The nonhuman primates most commonly used in medical research are from the genus Macaca. To better understand the genetic differences between these animal models, we present high-quality draft genome sequences from two macaque species, the cynomolgus/crab-eating macaque and the Chinese rhesus macaque. Comparison with the previously sequenced Indian rhesus macaque reveals that all three macaques maintain abundant genetic heterogeneity, including millions of single-nucleotide substitutions and many insertions, deletions and gross chromosomal rearrangements. By assessing genetic regions with reduced variability, we identify genes in each macaque species that may have experienced positive selection. Genetic divergence patterns suggest that the cynomolgus macaque genome has been shaped by introgression after hybridization with the Chinese rhesus macaque. Macaque genes display a high degree of sequence similarity with human disease gene orthologs and drug targets. However, we identify several putatively dysfunctional genetic differences between the three macaque species, which may explain functional differences between them previously observed in clinical studies. © 2011 Nature America, Inc. All rights reserved.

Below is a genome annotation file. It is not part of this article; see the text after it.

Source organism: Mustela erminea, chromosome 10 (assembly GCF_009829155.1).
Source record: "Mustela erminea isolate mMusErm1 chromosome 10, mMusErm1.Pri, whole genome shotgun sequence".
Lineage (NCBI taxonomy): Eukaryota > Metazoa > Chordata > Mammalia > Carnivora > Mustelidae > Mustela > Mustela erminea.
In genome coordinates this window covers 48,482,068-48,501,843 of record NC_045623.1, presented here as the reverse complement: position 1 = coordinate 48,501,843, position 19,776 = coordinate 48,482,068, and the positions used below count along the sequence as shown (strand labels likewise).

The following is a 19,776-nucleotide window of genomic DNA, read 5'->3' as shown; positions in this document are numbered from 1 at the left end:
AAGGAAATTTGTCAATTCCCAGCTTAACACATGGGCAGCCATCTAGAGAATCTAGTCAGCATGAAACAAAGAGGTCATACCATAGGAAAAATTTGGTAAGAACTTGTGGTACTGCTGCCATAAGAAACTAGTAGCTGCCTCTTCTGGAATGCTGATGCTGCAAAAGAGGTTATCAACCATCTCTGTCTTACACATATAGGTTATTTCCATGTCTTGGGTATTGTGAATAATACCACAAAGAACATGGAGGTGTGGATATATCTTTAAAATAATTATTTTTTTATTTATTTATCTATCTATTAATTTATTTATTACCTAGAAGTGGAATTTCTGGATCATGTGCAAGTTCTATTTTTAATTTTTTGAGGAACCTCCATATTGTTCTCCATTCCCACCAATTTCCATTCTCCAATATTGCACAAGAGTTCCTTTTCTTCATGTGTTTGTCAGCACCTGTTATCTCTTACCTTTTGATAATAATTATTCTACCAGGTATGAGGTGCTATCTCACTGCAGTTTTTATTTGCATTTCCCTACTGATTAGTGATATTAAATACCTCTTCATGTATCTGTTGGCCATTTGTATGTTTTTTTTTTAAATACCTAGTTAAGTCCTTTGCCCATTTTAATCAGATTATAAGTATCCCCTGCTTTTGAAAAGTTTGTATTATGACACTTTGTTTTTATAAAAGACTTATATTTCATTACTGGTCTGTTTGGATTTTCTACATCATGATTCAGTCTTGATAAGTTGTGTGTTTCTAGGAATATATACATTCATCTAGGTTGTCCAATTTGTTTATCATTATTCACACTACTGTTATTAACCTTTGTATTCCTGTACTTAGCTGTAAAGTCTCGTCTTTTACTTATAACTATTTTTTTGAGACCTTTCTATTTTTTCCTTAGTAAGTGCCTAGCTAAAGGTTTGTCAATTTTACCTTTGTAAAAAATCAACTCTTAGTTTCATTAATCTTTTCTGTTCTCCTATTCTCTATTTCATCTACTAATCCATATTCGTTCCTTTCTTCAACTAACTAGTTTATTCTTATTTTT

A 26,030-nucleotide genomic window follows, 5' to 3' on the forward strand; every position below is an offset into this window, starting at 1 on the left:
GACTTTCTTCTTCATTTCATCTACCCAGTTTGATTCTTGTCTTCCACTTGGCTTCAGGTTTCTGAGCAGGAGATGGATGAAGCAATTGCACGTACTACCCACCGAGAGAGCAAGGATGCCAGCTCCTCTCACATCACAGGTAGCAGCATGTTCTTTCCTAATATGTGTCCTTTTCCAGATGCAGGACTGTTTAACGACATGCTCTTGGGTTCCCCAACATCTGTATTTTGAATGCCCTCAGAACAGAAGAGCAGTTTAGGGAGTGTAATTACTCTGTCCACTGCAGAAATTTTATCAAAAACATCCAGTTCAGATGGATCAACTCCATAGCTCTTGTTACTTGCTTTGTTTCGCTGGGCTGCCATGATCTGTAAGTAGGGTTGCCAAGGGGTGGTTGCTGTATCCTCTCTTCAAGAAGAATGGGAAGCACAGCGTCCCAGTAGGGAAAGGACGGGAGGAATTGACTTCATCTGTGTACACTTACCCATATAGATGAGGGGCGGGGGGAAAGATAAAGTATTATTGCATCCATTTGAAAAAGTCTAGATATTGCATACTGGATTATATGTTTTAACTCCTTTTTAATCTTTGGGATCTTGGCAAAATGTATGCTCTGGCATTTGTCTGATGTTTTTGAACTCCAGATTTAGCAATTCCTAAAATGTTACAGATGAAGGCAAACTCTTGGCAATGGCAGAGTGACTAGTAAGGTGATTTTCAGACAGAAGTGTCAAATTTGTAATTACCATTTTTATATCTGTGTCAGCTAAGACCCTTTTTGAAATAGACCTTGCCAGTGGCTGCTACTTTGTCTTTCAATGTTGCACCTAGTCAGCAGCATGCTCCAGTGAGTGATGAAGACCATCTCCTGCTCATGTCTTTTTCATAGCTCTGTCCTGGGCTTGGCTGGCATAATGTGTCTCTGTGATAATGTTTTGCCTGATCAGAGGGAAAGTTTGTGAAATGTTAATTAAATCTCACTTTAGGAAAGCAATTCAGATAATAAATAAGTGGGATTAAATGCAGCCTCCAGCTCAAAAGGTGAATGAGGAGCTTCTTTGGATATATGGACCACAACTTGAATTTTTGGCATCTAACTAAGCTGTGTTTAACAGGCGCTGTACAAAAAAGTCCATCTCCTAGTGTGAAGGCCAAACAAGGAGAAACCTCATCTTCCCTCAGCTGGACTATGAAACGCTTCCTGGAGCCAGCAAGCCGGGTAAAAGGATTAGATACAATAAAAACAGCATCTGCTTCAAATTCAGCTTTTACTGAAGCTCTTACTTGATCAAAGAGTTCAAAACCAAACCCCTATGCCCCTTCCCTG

Zhang H.,Sun Yat Sen University | Zhu W.,Sun Yat Sen University | Su X.,Sun Yat Sen University | Wu S.,Sun Yat Sen University | And 10 more authors.
Journal of Neuro-Oncology | Year: 2012